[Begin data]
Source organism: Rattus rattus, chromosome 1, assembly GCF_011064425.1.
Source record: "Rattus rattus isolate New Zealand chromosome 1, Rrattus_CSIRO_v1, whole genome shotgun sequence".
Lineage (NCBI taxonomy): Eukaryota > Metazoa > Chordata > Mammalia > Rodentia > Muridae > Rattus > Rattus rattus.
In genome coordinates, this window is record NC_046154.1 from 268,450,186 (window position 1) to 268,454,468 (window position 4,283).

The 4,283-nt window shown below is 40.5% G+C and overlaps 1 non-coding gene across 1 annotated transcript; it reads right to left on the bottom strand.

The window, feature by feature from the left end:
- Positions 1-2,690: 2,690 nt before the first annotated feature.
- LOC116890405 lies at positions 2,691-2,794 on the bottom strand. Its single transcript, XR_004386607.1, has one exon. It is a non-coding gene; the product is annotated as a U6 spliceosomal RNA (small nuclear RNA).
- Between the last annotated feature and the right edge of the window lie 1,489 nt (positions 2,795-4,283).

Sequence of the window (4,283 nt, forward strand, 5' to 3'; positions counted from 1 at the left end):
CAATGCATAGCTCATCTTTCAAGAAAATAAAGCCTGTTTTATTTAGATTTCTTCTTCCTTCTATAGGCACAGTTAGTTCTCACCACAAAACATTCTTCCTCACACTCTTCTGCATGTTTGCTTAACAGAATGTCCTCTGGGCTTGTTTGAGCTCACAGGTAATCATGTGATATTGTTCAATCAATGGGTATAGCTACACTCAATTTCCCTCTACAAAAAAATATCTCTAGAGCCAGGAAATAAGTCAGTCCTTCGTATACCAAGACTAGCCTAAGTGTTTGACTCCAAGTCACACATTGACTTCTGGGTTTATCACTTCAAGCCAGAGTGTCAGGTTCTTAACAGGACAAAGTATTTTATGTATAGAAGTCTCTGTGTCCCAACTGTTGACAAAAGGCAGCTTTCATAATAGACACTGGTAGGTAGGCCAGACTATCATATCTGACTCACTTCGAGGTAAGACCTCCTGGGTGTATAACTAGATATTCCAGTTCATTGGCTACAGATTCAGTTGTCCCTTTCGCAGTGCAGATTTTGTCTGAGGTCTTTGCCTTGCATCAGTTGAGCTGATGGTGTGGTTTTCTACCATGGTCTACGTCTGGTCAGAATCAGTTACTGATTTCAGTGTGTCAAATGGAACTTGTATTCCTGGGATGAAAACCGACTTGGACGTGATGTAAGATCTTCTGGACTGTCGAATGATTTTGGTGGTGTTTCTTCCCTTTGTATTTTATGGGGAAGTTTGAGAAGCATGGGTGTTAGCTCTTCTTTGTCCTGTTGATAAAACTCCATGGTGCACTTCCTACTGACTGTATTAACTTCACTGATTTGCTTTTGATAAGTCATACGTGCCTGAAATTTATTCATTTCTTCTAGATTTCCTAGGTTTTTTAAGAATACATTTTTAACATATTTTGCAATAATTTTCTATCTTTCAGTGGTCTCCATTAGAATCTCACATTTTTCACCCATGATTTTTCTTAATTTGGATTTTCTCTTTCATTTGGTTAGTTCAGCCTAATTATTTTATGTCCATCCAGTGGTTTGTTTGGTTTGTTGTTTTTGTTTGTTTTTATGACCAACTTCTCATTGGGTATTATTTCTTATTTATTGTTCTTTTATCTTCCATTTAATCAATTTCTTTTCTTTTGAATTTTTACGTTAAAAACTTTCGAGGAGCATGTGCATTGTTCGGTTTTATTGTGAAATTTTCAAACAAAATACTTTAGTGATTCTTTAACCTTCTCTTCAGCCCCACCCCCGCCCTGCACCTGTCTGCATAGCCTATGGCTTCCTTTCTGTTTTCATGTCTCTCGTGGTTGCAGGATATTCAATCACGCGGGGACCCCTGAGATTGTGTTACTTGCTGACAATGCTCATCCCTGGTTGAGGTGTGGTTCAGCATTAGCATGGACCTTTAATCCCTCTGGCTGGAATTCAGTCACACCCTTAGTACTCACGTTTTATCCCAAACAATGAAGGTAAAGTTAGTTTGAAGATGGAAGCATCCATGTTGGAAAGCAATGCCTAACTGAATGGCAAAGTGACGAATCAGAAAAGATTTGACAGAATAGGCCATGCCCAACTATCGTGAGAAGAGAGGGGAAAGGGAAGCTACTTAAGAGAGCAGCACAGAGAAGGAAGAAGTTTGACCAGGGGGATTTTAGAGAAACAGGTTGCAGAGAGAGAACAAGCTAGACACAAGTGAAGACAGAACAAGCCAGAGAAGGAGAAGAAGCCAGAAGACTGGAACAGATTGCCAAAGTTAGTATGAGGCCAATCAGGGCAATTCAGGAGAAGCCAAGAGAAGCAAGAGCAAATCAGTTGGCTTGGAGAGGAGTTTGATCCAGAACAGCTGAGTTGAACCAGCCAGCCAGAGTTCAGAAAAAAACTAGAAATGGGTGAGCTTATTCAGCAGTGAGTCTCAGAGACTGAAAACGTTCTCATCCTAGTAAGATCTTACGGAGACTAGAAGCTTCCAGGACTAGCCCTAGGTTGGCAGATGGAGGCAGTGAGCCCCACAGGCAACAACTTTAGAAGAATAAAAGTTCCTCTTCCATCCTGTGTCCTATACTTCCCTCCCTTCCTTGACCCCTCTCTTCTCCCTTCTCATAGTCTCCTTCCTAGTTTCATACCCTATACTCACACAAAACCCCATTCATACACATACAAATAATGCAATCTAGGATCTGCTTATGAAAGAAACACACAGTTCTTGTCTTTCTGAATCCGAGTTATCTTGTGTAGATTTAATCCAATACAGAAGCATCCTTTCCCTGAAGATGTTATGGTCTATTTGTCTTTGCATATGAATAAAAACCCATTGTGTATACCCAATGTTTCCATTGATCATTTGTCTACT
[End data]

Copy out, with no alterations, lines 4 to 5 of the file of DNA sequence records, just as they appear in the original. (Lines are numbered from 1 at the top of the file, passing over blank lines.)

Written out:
In genome coordinates, this window is record NC_046154.1 from 268,450,186 (window position 1) to 268,454,468 (window position 4,283).

The 4,283-nt window shown below is 40.5% G+C and overlaps 1 non-coding gene across 1 annotated transcript; it reads right to left on the bottom strand.